Two years after Donald Trump signed into law his Tax Reform, in the last few days of December 2019 he signed another law called the SECURE (Setting Every Community Up for Retirement Enhancement) Act.
The law comes into immediate effect in 2020. It is designed to allow American taxpayers, including expats, to better plan and save for retirement.
The US requires all Americans to file US taxes, regardless of whether they live in the US or abroad. Expats often have additional filing to do too, claiming IRS provisions to avoid double taxation when they file, and reporting their foreign bank accounts, investments, and business interests. So changes to the US tax system affect American expats just as much as Americans living Stateside.
In this article we’ll look at three of the more significant changes for US expats and Americans planning to retire abroad.
1 – The age limit for making Traditional IRA contributions has been scrapped
Previously, the age limit for making Traditional IRS contributions was 70 1/2. Now however, this maximum age limit has been removed entirely, allowing expats to keep contributing for as long as they want to.
It’s a very sensible change, giving Americans more choice over their retirement planning and reflecting both of the facts that Americans now live much longer than they used to.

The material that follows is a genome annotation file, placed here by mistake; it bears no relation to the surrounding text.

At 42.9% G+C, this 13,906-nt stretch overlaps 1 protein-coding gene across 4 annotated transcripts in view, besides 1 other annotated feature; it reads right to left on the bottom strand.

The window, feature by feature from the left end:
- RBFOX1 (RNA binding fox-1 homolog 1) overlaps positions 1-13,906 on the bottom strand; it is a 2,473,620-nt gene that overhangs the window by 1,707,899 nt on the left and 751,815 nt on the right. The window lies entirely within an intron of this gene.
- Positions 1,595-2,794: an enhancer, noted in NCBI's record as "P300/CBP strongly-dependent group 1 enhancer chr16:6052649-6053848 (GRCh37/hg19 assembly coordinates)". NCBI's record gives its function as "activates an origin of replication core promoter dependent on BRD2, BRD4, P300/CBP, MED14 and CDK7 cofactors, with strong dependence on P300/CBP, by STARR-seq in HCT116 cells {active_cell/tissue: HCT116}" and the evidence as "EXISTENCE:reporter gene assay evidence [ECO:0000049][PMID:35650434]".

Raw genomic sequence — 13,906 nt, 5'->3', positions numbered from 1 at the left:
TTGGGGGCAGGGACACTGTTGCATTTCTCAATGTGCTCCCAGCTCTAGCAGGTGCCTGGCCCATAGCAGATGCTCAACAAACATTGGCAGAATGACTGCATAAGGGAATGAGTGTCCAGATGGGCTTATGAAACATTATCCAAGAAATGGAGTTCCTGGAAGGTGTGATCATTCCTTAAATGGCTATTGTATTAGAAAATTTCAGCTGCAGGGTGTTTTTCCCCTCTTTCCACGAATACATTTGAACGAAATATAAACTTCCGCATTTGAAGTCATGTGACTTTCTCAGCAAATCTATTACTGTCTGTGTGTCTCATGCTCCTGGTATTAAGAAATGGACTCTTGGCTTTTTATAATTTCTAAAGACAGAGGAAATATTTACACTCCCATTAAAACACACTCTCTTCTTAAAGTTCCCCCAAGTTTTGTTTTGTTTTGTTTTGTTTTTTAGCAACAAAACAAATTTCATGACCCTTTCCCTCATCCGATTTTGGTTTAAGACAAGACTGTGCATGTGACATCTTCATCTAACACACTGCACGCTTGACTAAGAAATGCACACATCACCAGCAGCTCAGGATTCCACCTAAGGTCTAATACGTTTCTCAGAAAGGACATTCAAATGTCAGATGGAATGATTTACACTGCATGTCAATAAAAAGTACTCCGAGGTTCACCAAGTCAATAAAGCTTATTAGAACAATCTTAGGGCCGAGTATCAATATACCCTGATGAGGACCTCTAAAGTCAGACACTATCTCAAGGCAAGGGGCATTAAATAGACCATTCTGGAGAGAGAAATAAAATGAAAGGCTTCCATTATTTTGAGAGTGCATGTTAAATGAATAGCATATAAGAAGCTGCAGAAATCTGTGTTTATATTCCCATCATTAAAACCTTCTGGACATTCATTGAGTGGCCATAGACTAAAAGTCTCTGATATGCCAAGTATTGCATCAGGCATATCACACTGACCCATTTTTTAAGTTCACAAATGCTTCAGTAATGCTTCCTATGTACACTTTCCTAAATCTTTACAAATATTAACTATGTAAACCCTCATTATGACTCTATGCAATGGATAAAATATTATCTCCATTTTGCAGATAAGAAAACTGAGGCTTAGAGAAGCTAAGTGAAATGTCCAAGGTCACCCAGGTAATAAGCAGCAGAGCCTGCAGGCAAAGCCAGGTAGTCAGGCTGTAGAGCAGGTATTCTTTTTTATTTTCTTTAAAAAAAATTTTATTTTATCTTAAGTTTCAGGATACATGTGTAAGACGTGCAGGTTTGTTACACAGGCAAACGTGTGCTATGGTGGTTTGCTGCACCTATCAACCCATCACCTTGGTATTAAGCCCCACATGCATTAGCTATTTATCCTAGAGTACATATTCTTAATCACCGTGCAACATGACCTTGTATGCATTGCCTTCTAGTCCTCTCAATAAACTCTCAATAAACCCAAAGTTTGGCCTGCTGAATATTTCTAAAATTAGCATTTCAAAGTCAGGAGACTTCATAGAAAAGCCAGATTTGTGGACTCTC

The SECURE Act, just signed by President Trump, is the broadest piece of retirement legislation passed in 13 years.” – Forbes
As a consequence many choose to work for longer, perhaps part time, or consulting, or in a freelance capacity, well into their seventies.
2 – The minimum age for starting to take Required Minimum Distributions (RMDs) has risen
Before the SECURE Act, Americans with Traditional IRA or employer-sponsored plans were required to start taking distributions at the age of 70 1/2. These distributions were called Required Minimum Distributions, or RMDs.
Under the SECURE Act however, the age when these RMDs must start being taken has increased to 72, potentially giving expats an additional two years in which to save.
Furthermore, it gives extra time to save before doing a Roth IRA conversion, which can save tax in the long run.
3 – Stretch IRAs have been eliminated
Previously, Americans who inherited an IRA account not from their spouse (so from a parent or grandparent for example) were allowed to stretch out the distributions for the rest of their lives, regardless of what ages they inherited at.
Now though, the law requires beneficiaries who inherit a retirement account to withdraw all of its assets within 10 years.
This is a significant change for many Americans who may inherit when they are still earning. It is also a change that will inspire many retirees to rethink their estate planning, perhaps converting their IRAs to Roth plans (if they are under age 72) to reduce their heirs’ tax bills.
Need help with US tax filing from overseas?
Americans who live abroad but who haven’t been filing their US taxes because they weren’t aware that they had to can catch up without facing penalties under an IRS amnesty program called the Streamlined Procedure.
All expats benefit from specialist advice though, to ensure that they file in their best long and short term interests, and to avoid future issues.